Heatwave conditions are expected NOW in these parts of South Africa.
HEATWAVE NOW IN THESE PARTS OF SOUTH AFRICA
The SA Weather Services (SAWS) issued a weather advisory for these conditions until late on Friday.
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“When the temperature is extremely high, humans’ ability to cool their bodies through sweating is reduced.
“This can be a real threat that leads to hyperthermia. In an extremely hot environment, heat stroke is the most serious health and safety concern.”
THESE PARTS OF SOUTH AFRICA WILL BE AFFECTED
These parts of South Africa will be affected by these conditions:
- Kamiesberg / Garies
- Hantam / Calvinia
- Nama Khoi / Springbok
- Khâi-Ma / Pofadder
- Cederberg / Clanwilliam
- Karoo Hoogland / Sutherland
- Swartland / Malmesbury
- Beaufort West
- Hessequa / Riversdale
- Mossel Bay / Mosselbay
- Swartland / Malmesbury
The SAWS warned that heat stroke can be fatal if medical attention is not available immediately.
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‘MAKE SURE YOUR ANIMALS HAVE ACCES TO ENOUGH WATER’
“Avoid prolonged direct exposure to the sun as much as possible, and drink plenty of water. Limit strenuous outdoor activities, find shade, and stay hydrated. Never leave kids in the car unattended. Make sure your animals have access to enough water.
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‘NEVER LEAVE THE KIDS IN THE CAR UNATTENDED’
It furthermore said it’s important for individuals to take appropriate measures to ensure their safety and to stay informed about any weather alerts.
THE SIGNS OF ANIMAL HEATSTROKE
The SPCA also added that pet owners of short-nosed dog breeds should pay extra attention as this breed does not pant effectively and are more susceptible to heatstroke.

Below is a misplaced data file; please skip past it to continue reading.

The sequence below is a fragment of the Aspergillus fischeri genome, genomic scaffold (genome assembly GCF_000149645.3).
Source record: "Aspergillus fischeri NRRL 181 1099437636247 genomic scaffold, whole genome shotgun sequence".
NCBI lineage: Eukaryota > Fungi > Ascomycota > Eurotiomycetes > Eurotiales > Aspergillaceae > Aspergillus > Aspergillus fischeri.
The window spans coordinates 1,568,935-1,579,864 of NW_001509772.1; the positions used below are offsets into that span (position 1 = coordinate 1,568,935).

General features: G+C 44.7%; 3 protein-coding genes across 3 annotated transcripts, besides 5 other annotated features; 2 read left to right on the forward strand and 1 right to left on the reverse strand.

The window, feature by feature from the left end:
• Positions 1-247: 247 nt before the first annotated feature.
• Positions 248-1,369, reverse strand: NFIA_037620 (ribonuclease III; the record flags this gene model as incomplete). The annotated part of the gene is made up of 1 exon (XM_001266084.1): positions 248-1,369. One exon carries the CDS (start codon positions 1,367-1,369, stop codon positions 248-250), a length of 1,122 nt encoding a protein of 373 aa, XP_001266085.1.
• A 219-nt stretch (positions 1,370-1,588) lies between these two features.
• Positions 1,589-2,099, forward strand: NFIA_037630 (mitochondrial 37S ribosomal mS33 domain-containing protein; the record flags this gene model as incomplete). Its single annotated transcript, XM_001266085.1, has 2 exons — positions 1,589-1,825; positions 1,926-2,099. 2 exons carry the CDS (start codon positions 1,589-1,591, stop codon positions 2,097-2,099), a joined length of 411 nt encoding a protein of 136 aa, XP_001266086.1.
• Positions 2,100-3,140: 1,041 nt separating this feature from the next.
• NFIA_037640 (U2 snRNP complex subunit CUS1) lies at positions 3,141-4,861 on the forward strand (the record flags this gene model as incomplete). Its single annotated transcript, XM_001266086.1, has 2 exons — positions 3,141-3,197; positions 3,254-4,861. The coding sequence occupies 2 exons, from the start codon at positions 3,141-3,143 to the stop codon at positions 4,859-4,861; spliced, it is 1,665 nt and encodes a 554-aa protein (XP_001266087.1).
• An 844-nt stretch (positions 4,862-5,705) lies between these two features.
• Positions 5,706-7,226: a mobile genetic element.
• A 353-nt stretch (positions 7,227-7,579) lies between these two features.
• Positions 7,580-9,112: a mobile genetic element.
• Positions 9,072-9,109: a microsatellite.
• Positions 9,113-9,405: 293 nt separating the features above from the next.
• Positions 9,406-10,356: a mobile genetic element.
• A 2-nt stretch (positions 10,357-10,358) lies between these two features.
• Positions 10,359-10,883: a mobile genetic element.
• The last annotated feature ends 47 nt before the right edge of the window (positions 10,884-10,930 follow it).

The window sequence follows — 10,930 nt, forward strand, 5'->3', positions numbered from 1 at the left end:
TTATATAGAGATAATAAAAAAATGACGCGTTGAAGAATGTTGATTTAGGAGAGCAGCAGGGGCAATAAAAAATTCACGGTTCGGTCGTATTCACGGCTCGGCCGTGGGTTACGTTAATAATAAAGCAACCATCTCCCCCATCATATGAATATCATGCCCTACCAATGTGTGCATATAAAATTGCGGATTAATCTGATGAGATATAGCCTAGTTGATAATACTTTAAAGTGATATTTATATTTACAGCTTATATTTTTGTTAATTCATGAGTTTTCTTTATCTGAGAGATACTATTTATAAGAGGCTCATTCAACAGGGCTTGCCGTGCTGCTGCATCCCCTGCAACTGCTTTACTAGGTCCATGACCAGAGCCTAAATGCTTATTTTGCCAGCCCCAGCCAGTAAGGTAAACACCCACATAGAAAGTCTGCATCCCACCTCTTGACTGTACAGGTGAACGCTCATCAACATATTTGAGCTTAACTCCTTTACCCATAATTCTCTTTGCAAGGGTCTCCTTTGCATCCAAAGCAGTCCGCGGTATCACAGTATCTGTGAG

- Signs of animal heatstroke (that requires immediate veterinary treatment):
- Dark red gums
- Excessive or exaggerated panting
- Rapid heartbeat
- Unresponsiveness to surroundings
“The rule is simple, if a surface is too hot for your barefoot, it’s too hot for your pets,”
the SPCA said.
BEFORE YOU REACH FOR THE LEASH READ THESE TIPS
Before you reach for the leash consider these simple tips:
- Check the pavement before your walk. Place your hand or bare foot on the pavement for five seconds. If it’s too hot for your skin, then it’s most likely too hot for your pet.
- Walk during cooler times of the day. Avoid taking walks during the hottest time of the day. Instead, opt for walks in the early morning and late evening when the pavement is cooler.
- Keep midday walks short and shady. If you’re taking your pet out during the day, be sure to keep walks short. Choose a route with lots of shade and grass patches.
- Skip the asphalt entirely and choose to walk your dog strictly on grass or hiking trails.
- Consider outfitting your dog’s paws with booties to help keep the heat from burning their tootsies.
- If you have a longer adventure planned, be sure to bring water and take frequent breaks.
How to tell if a pet’s paw pads are burned:
- Pet appears to be in pain and showing signs of discomfort. If your is pet holding up a foot, limping, vocalizing, licking or chewing at the feet or is not wanting to walk.
- Pads are damaged if you notice a change in colour, typically they’ll be darker and will change from pink to red.
- Pet’s paw pads that are burned will be visibly damaged with blisters, ruptured blisters, and redness, and pieces of pads are missing.
First aid for burned paws:
- Bring your dog inside right away, or to a safe cool place. Carry your pet if necessary.
- Flush the foot with cold water or use a cold compress.
- Try not to let your dog lick the injured pad.
- Consult your veterinarian.
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